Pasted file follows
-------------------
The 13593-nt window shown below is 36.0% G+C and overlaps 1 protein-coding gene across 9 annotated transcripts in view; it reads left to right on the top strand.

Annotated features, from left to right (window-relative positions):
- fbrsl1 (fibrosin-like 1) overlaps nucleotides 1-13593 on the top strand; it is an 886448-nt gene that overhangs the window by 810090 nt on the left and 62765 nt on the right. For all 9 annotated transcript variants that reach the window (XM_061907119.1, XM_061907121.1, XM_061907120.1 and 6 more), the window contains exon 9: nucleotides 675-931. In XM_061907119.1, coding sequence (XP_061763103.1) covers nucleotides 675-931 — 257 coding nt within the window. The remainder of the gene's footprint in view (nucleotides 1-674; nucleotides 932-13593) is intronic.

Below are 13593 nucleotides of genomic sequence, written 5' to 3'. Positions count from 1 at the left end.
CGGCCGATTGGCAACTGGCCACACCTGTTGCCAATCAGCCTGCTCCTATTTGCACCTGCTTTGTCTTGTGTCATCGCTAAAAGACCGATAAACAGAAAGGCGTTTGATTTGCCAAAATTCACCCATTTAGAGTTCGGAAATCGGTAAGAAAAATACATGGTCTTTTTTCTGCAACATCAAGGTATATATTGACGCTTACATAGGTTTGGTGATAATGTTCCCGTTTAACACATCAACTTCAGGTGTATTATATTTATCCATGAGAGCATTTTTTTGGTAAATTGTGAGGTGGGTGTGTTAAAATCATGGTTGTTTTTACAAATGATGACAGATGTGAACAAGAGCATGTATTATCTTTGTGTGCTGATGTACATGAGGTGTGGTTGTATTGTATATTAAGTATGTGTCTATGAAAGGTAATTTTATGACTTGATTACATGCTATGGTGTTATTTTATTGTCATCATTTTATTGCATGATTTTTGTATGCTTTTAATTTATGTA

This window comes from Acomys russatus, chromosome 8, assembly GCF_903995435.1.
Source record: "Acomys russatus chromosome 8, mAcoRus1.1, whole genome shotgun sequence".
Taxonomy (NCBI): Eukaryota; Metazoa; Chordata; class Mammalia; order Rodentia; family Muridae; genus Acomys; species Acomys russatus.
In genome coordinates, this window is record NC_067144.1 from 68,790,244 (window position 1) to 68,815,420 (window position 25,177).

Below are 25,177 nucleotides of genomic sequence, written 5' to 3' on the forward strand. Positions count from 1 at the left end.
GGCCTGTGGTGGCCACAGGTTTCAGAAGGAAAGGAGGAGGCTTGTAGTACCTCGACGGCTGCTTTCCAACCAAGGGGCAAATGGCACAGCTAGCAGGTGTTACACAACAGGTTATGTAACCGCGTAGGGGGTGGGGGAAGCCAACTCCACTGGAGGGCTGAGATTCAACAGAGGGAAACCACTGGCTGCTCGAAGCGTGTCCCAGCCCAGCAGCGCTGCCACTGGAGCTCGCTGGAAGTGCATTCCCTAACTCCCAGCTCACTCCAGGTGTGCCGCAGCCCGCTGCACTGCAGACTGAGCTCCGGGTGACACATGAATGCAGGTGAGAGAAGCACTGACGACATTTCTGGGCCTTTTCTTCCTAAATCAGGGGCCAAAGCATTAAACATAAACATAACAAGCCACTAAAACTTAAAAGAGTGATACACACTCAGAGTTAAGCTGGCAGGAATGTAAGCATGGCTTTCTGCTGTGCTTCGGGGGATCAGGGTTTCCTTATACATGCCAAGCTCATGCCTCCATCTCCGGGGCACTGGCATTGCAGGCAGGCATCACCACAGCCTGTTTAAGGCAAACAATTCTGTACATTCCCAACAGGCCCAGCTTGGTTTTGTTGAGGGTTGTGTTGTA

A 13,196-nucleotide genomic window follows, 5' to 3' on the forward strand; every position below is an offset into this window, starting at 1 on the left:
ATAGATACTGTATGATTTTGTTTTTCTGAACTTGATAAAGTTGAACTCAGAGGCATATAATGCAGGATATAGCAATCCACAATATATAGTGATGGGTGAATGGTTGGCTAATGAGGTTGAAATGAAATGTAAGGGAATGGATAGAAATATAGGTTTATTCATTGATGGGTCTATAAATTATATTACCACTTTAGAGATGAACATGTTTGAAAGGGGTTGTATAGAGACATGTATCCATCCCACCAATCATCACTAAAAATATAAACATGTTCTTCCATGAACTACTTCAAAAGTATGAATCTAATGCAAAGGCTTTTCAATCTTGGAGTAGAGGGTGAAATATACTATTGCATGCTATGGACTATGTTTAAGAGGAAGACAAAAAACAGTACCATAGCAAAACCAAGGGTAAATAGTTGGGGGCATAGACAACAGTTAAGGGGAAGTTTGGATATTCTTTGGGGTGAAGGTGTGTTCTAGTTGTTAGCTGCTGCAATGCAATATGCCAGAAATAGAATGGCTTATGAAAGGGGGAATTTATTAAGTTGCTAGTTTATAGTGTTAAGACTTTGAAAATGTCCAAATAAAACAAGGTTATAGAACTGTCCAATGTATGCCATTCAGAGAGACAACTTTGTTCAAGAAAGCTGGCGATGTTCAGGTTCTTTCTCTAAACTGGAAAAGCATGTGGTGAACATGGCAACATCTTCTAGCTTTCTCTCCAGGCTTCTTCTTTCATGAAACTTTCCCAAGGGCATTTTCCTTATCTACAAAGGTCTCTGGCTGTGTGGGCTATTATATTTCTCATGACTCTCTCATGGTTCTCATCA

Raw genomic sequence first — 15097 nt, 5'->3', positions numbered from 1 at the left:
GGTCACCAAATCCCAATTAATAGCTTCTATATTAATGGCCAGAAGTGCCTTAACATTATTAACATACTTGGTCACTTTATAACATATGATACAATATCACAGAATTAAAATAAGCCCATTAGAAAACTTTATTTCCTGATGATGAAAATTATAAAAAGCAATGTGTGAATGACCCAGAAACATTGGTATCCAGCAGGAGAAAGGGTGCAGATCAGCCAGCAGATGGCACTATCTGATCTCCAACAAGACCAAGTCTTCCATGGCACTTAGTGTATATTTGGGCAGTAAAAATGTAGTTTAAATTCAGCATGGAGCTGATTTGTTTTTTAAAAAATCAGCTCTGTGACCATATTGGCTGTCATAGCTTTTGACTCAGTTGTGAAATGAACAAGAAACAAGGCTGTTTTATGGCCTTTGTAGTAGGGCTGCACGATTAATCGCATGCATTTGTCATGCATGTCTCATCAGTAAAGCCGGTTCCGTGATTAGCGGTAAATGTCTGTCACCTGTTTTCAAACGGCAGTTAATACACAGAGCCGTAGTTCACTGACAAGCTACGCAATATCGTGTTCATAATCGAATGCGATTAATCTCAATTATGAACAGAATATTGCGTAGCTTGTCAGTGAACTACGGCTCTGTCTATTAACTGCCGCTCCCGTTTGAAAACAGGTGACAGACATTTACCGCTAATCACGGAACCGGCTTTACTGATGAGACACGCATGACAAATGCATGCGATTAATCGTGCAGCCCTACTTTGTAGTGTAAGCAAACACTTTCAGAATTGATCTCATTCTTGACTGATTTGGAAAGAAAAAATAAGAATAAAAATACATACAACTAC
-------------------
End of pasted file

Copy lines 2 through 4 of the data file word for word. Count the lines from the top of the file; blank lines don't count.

Annotated features, from left to right (window-relative positions):
- fbrsl1 (fibrosin-like 1) overlaps nucleotides 1-13593 on the top strand; it is an 886448-nt gene that overhangs the window by 810090 nt on the left and 62765 nt on the right. For all 9 annotated transcript variants that reach the window (XM_061907119.1, XM_061907121.1, XM_061907120.1 and 6 more), the window contains exon 9: nucleotides 675-931. In XM_061907119.1, coding sequence (XP_061763103.1) covers nucleotides 675-931 — 257 coding nt within the window. The remainder of the gene's footprint in view (nucleotides 1-674; nucleotides 932-13593) is intronic.

Below are 13593 nucleotides of genomic sequence, written 5' to 3'. Positions count from 1 at the left end.